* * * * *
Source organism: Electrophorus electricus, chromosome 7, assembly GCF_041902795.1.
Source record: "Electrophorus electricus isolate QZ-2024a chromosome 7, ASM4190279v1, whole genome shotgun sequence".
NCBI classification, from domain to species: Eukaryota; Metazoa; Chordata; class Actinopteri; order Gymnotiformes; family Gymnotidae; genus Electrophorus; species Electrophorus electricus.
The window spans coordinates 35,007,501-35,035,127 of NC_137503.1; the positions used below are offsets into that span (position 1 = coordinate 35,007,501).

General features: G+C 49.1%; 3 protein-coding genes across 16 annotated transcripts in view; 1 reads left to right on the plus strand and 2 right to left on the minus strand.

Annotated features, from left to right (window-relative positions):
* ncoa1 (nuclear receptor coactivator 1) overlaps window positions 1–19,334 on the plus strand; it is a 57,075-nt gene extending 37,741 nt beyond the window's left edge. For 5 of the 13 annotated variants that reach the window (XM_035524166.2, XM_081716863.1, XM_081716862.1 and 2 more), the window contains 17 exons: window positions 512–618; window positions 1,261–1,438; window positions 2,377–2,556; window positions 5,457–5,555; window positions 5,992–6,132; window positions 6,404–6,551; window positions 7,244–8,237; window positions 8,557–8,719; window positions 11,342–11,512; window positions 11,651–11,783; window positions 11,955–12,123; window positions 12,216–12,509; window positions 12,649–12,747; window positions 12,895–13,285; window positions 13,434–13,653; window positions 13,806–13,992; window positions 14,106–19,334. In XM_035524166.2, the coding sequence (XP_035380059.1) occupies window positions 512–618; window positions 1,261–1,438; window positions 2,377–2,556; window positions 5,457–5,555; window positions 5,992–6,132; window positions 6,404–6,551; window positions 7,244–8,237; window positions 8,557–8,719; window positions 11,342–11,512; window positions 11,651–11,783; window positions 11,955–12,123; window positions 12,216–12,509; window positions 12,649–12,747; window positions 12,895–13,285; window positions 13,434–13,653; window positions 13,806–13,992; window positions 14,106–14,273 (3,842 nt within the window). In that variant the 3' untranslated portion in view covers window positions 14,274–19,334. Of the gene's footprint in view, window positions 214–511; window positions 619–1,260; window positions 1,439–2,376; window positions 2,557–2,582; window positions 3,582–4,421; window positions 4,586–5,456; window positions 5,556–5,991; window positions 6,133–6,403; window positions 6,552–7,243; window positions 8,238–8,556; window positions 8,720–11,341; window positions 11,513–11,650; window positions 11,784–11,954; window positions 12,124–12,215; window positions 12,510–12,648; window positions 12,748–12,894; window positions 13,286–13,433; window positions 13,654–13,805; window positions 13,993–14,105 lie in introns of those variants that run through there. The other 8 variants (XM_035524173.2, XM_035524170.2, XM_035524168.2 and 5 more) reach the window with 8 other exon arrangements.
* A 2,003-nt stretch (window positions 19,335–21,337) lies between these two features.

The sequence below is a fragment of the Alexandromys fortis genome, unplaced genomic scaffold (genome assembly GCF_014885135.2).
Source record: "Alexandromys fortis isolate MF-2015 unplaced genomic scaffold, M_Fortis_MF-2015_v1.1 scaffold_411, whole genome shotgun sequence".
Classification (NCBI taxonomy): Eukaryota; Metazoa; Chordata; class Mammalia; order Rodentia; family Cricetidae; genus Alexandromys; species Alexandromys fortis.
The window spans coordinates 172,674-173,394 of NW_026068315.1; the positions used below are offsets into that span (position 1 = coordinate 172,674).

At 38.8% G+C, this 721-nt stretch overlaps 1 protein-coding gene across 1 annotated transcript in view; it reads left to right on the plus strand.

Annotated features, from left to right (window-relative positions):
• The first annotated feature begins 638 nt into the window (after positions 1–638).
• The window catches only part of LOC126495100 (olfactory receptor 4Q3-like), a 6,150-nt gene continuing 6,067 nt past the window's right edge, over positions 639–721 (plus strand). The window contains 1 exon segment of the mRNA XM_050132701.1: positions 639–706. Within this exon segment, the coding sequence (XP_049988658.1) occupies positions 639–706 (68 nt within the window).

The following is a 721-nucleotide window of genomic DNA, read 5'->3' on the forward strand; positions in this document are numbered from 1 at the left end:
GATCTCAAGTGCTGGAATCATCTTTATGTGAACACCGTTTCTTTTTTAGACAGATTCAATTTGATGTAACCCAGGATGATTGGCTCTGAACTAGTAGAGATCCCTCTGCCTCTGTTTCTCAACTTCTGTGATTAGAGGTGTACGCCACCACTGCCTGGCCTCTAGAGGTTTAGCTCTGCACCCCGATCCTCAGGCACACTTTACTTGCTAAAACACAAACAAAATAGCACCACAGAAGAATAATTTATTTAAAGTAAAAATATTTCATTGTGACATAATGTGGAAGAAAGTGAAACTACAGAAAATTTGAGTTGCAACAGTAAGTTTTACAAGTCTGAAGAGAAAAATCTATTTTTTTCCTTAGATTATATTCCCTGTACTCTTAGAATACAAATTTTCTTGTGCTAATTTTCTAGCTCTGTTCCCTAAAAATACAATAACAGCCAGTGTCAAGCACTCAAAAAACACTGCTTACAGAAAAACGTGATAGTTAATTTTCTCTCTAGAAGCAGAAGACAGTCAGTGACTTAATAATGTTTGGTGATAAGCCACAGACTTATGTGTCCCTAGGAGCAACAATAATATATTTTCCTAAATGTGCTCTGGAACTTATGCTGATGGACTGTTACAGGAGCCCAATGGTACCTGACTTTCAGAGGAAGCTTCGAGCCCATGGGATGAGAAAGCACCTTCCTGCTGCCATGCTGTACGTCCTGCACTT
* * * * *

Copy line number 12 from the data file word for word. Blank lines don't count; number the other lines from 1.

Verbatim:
The window spans coordinates 172,674-173,394 of NW_026068315.1; the positions used below are offsets into that span (position 1 = coordinate 172,674).